One, they direct your attention to important tasks. It really helps keep your priorities clear. We are often asked to make extra appearances or parents need something or we have some big idea we’re excited about, and then we get off track of what we intended to do. I think feeling overwhelmed and burned out feels worse when you feel like you're spinning on a hamster wheel all day without actually accomplishing anything.
So instead, good goal setting directs your attention to what’s important to you, and it helps you feel more accomplished and on track, so you are actually getting more done moving towards your singular goal, but you also feel a greater sense of achievement on the small day-to-day work, which will help keep you motivated and ready to come back every day.
Two: Goals Help Mobilize Effort – 6:16
The second way that goals influence performance is that they help mobilize effort. It’s what we’re all looking for usually, right, is our dancers to work a little harder. So have you personally ever started work for the day or got ready for a practice and felt like, “Ugh, I have 50 things to do. I don't know where to start”? I definitely feel that a lot, and clear goals that have been broken down into smaller steps means you have a prioritized to-do list, and you know exactly what needs to be done.
They can help give you the little kick in the butt you might need to start something that you’ve been putting off, or it can tell you where to get started today so that you have enough time to accomplish what you're after. It helps prioritize things so you're not just looking at this giant list of everything you want to accomplish before your first competition, for example, you have it broken down for you, and you know what to do each day.
Three: Goals Increase Effort Now and Later – 7:11
Number three is that goals increase effort immediately and they help prolonged effort, and they increase that persistence. Dancers go, usually, 365. We don't have an offseason, or if we do, we tend to call it improvement season (we’re still training). So having motivation that’s gonna last more than just a few weeks is usually a big challenge. We’re really struggling to figure out how to help our dancers work hard all season.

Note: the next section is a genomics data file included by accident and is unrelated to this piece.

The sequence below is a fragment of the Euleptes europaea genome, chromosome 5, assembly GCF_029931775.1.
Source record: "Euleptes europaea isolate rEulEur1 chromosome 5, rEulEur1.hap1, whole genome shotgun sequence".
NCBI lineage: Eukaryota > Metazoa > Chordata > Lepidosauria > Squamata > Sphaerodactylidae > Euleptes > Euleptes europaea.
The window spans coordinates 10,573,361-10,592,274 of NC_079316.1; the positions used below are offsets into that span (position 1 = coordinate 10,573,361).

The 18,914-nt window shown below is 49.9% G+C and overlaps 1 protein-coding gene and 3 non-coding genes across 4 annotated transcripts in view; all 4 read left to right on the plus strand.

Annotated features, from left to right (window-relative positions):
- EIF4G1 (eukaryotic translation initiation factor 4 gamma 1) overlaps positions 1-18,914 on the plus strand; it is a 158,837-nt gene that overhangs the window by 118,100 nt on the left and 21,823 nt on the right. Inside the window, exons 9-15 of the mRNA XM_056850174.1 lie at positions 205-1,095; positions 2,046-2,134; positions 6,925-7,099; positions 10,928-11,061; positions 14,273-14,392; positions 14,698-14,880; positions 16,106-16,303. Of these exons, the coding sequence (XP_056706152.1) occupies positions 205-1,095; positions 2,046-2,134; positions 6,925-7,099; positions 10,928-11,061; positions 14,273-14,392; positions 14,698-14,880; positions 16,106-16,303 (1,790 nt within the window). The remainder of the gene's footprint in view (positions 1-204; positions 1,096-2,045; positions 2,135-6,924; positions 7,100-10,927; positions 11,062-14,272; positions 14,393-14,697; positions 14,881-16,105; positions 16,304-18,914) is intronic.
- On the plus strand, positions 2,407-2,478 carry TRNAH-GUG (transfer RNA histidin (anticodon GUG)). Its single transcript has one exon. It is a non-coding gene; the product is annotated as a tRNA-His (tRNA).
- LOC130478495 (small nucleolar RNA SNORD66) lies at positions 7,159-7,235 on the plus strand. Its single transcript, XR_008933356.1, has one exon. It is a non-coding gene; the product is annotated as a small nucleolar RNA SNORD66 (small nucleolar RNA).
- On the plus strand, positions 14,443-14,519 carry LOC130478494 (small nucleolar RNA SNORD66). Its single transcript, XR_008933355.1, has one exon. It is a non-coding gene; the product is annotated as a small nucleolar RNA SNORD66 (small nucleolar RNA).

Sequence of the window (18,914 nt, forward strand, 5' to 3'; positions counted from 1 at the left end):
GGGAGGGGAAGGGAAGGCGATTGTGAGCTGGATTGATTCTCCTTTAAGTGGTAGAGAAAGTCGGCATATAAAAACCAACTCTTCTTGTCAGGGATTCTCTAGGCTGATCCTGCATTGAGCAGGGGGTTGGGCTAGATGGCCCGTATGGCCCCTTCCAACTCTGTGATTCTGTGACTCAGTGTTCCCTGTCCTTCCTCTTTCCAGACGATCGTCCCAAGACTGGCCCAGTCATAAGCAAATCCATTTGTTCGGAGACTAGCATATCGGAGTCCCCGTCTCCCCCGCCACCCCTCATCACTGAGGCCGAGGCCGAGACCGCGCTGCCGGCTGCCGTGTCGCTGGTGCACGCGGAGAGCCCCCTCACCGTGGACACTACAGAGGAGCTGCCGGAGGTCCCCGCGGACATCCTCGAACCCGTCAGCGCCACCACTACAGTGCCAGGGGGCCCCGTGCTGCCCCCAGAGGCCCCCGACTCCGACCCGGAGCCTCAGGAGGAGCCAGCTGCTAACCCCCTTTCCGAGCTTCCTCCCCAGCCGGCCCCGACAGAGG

So, if we go all year and there’s no off-season, how do we get them to stay on track? Well, good goal setting helps you see the small wins. It’s not just about one goal that might be ten months away. It’s about what you're gonna do this week or this month, and setting those small goals lets you see the small wins, and you find more motivation, and you're able to persist and work harder though the more challenging parts of our season.
Four: Goals Help Us Develop New Learning Strategies – 8:09
Lastly, goal setters (people who do this well) develop and even employ new learning strategies. When you have a goal and you feel like you haven't made any progress, you notice the lack of progress, and so, it’s a little bit more clear to you that you’ve been doing the work, you're doing the right training, and it’s not working. And if you still want that end result, you find another way to learn it.
So I’ve seen dancers choose to take a technique class they weren't previously motivated to take because they weren't making progress toward their goal, they noticed, so they decided on their own to take a different style of class or take from a different teacher to change it up and help them reach their goal. Somebody who is tracking those goals and monitoring their progress who might notice that the progress isn't happening fast enough, you find a way to learn it differently. It helps you go about your problem-solving skills and find a new way to make this happen.
There’s No Direct Relation Between Goals and Performance – 9:06
All this to say, there isn't exactly a direct relationship between goals and a performance, right? Setting a goal doesn't magically mean you're gonna be better onstage. But goal setting works through other things. It improves your focus, your motivation, your persistence, and your effort. And all of that improves your actual performance.
So I hope understanding more about why goal setting is valuable and how it works inspires you to try and set some clear process and performance goals for you and your dancers. If you’d like help, I love working with school teams and studios to help them with this goal-setting process. So, if you’d like to learn more about the Virtual Goal-Setting Workshop, you can always look at www.chelseapierotti.com/workshop. The link is in the show notes to make that easier, of course. I would love to work with you!
If you have any questions about goals, or maybe your team set some goals and you're not sure if they're the right kind, I’d love to hear what you're setting and give you my feedback. So leave me a message for the podcast, and I will absolutely do my best to help. You can leave a voice note for the podcast anytime at www.chelseapierotti.com/message. Let me know the goals you’ve set, and I’ll let you know if I think they're gonna help keep you on track or if there maybe is something you could do to tweak it a little bit to really make a bigger impact this season.
Okay, that's it for now! Before I go, I truly want to thank you for being here and listening and supporting the show. It means a lot to me, and I hope you keep sharing your passion for dance with the world.